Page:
Diabetes Insipidus (DI) may not necessarily be a life-threatening condition, but it can create negative life impacts if it is not properly treated. Often causing people to thirst more than normal, those with this disease find themselves drinking water more often and then urinating more frequently.
What causes diabetes insipidus? The answer to that question depends on the type of DI that has been diagnosed. Sometimes this disease is passed along from parent to child. At other times, lifestyle habits may contribute to the condition. In up to 30% of cases, there isn’t a known medical cause for DI development.
Here is a look at the four different types of diabetes insipidus and what the common causes for the condition typically are.
Central Diabetes Insipidus Is Caused By Hormonal Loss
There is a hormone that is called Vasopressin that tells the kidneys when they need to absorb water or when they need to retain it. Vasopressin is what is known as an anti-diuretic hormone [ADH] and as thirst changes, the amount of hormones that are in the body adapt as well. In hot weather, during exercise, or when more fluids are demanded, the levels of ADH go up to prevent fluids from being excreted.
With central diabetes insipidus, there isn’t enough Vasopressin present to tell the kidneys what they are supposed to do. This can be caused by a wide variety of problems, but most typically results in damage to the pituitary gland or the hypothalamus in some way. Here are the common issues that may cause the development of central DI.
1. Genetic problems.
Damage to the hypothalamus or the pituitary gland can be caused by genetic transfers. Although both parents can pass a defective gene to their child that causes this health issue, fathers are more likely to do so than mothers.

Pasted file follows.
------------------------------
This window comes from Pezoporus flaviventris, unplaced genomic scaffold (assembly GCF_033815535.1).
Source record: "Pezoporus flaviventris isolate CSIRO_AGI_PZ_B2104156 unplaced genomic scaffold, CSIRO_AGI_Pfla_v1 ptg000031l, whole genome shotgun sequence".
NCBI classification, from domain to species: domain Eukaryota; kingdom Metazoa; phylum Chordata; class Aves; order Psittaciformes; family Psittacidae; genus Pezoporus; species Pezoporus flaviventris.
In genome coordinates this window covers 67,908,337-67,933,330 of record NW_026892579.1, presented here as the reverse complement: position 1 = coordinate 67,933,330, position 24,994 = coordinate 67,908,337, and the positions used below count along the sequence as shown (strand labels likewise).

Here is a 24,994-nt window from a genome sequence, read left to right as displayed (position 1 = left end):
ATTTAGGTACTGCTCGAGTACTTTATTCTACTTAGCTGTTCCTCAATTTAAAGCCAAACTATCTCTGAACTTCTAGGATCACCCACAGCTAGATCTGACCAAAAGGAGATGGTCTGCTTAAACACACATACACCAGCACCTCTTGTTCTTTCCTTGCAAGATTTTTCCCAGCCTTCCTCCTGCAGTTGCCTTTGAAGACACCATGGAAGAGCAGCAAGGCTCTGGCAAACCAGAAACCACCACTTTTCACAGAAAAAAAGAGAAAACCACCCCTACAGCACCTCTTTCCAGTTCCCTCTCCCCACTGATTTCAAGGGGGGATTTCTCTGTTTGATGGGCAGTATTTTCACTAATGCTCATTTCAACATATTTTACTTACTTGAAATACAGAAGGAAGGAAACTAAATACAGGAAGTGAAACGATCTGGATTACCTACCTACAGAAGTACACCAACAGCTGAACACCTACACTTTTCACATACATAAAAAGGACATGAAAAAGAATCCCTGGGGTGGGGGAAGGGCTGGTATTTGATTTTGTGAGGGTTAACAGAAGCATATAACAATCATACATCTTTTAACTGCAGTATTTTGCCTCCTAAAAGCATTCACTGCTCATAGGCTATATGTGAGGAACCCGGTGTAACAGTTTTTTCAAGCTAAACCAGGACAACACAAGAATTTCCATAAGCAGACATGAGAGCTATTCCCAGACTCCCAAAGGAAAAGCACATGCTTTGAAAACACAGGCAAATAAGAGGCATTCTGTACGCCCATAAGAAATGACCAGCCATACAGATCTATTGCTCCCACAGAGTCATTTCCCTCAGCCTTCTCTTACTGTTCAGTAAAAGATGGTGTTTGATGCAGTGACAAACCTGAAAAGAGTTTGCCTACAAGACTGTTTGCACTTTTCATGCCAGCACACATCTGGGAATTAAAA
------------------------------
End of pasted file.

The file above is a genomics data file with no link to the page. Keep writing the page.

2. Head injuries.
Any head trauma, such as a concussion or a traumatic brain injury, increases the risk of damage occurring that can affect hormone levels.
An infection of the pituitary gland can change hormone production. Any chronic infection, however, increases the risks of disease development.
4. Loss of blood.
When the pituitary gland is not getting enough blood, then the gland can become damaged and the amount of ADH produced will be reduced or eliminated.
Pituitary gland or hypothalamus tumors have also been proven to affect hormone levels when they grow large enough or are growing in troublesome locations.
Up to 20% of people who have surgery on their pituitary gland will also develop the signs and symptoms of diabetes insipidus. Surgical causes will typically reverse themselves over time, but a small percentage of people who develop DI from surgery will have permanent complications.
Central diabetes insipidus may progress from being mild to severe. It may also appear suddenly and severely. Most people with this version of DI seek out treatment because they are concerned about always being thirsty or they have noticed changes in their urination patterns. The most important factor to track if the condition isn’t caused genetically is to determine if pituitary or hypothalamus damage continues to increase. Regular MRI examinations can help to track disease progression in these circumstances.
Nephrogenic Diabetes Insipidus Is Caused By the Kidneys
Nephrogenic diabetes insipidus is more rare than the central version of DI. Instead of there not being enough Vasopressin, with this version of DI, a person’s kidneys fail to recognize the ADH and what it is trying to communicate. The most common reason why this occurs is because of a defect within the kidneys themselves or a genetic condition that has been passed from parent to child. Nephrogenic DI may be present and exhibit signs and symptoms in newborns.
There are three additional causes of this type of diabetes insipidus.
There are certain medications that can cause the kidneys to stop communicating with the ADH in the body. The primary culprit is lithium, but there are several other drugs that can also cause this issue.
When there is too much calcium in the body, it begins to interfere with the communication matrix between the kidneys and the Vasopressin.
Several kidney diseases may also damage the organs and make it impossible for the kidneys to respond to ADH levels. Polycystic kidney disease is the most common culprit for this, but anything that negatively affects the kidneys will increase a person’s risk for DI development.